Sunday, August 18, 2013

Return Visit to the Cave of St Baume

A couple years ago I made my first visit to the cave of St Baume.  On that occasion, some friends invited me on a hike and I jumped at the chance to get out and explore.  I had no idea of the jewel I would discover in the rock face.
This time I went back, again invited by friends, with my kids and we took a shorter route following a picnic in the woods.  This time, again, I was struck by the jewel of a quiet nook in the face of a rock wall: un abri, a cathedral, an apparent pilgrimage spot that's become my favorite quiet place in southern France.
French legend holds that Mary Magdalene arrived by boat par hasard in Provence, converted the whole of Provence (that sure didn't last...), and then retired to a cave in the St Baume mountain ridge forest.  This cave is now on a popular hiking route in the south of France, now fancied up a bit as a cathedral complete with a priest living next door in a house on the rock face, a tourist boutique, and (I'm told) weekly worship services.  I can't speak to much of that, but what I can say is that the cave is dark, cool, and quiet.  Even my son dropped to a whisper as we approached the site, asking in hushed tones where to find the chef.  I love to sit and think in there.  And while I'm not sure I put much stock into the Mary Magdalene story, I do appreciate her as a person and character in the gospels and that appreciation perhaps only makes me like the place more.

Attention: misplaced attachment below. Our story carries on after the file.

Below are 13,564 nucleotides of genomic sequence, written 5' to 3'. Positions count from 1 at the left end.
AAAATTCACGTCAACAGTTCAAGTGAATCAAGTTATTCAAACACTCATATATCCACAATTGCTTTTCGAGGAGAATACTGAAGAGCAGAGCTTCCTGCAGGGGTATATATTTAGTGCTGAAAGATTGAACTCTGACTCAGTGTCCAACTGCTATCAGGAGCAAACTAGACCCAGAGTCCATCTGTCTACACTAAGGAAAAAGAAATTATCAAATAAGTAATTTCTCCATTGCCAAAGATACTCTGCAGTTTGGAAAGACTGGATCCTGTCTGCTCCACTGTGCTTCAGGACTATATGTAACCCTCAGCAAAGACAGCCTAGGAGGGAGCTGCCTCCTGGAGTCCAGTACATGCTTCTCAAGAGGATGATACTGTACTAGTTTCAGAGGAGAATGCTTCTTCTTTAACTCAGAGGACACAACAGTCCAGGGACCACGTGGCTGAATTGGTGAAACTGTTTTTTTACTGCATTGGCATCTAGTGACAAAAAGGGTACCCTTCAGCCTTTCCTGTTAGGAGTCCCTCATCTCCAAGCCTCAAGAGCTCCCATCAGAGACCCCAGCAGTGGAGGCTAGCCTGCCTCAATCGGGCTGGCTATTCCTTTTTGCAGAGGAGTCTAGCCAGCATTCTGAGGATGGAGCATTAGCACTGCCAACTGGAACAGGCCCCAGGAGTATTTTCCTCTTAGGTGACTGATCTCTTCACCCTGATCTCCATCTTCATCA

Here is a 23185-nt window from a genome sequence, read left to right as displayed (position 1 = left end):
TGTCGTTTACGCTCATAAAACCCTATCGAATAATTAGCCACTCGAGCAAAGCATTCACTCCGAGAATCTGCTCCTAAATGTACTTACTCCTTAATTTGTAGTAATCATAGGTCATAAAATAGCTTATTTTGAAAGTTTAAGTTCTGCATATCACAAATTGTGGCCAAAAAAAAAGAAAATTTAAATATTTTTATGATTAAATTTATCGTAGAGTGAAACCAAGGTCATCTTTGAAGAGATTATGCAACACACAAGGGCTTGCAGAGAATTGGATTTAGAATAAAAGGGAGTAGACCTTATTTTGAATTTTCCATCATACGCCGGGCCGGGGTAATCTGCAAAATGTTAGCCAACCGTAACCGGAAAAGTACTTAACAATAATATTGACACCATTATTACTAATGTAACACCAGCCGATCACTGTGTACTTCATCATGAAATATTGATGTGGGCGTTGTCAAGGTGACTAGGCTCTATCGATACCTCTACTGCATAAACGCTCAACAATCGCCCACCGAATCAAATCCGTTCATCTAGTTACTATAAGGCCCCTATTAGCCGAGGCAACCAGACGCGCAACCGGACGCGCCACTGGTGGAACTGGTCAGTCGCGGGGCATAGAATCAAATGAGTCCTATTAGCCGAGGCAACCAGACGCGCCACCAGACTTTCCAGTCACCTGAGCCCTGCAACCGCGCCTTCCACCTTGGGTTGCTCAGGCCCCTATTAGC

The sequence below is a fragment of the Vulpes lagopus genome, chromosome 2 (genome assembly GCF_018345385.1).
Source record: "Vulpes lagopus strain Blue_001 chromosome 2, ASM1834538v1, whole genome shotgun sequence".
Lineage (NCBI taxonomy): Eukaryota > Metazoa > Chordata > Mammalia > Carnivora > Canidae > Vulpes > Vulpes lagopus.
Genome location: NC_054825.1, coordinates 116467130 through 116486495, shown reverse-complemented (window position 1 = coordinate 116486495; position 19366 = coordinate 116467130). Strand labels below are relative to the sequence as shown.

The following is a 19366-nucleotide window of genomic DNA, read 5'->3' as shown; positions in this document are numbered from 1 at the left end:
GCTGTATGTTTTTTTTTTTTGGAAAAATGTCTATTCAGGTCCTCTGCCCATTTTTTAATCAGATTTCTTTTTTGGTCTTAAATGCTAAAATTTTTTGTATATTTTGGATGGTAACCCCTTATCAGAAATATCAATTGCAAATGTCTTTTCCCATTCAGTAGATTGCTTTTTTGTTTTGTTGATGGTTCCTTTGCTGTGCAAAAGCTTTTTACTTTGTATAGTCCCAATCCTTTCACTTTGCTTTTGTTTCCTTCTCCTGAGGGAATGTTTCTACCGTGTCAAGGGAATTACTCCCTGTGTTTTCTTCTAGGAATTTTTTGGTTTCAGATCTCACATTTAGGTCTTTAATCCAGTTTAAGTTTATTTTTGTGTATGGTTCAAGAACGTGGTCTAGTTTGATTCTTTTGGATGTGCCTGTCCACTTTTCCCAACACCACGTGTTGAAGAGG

Hiking buddies.
Every boy on a hike needs a stick, right?

Mary had a pretty sweet view coming out of her cave.

The hike up was long and slow. Going down, they didn't wait or put on the breaks.

Lying in wait, sure to frighten an unsuspecting passer-by.

Yeah, so my son's not the oldest one on that bench, behind almost a full year.
We're giants over here, he and I.


Monday, July 22, 2013

Summertime - hiking in the calanques


What is a "calanque"?   A steep-walled inlet, cove, or bay that is developed in limestonedolomite, or other carbonate strata and found along the Mediterranean coastapparently.  Or, it's simply a natural park full of wonder that sits in and around Marseille, our happy home in the south of France.
When summer hits (assuming it hasn't been so dry as to close the calanques), we hit the trail in search of natural beauty, adventure, and fun time with family and friends.  This summer we've made every effort to get an early start, visiting everything from the peak of Marseilleveyre to the fun calanque de Morgiou to the crystal clear teal blue oasis of En Veau.
A perfect way to spend a day with friends.
Start young, love the trails forever!

Calanque d'En Veau - love this place!

Cliff jumping from 7m
video

With water that inviting, one can't help but jump in!

Hitting the trail as a family.

You can hike to the inlets or come by boat.


Calanque de Morgiou

Wednesday, June 19, 2013

CE Euro Vacay - Belgrade

A couple of weeks before our daughter's second birthday we took off across Central and Eastern Europe for a wild and crazy touristic adventure en famille.  My lovely wife graciously accepted my minimalist packing challenge and we fit all of our essentials for 10 days into 3 small day-packs.  Prague - Vienna - Budapest - Belgrade - Sofia.  5 countries/cities in 10 days.  Planes, trains, automobiles.  Couches, air mattresses, hotels, sleeper trains.

Today I'll share some memories from Belgrade.
You can also read about Prague, Vienna, and Budapest.

Belgrade is the capitol and largest city of Serbia.  Serbia is an Eastern European country that's fresh out of communism, doesn't get along with its neighbor of Kosovo, and likes sports.  A lot.  Think NBA and olympic basketball, competitive soccer, tennis (Djokovic), and other stuff where tall, athletic people thrive.  Nikola Tessla and alternating current, that too.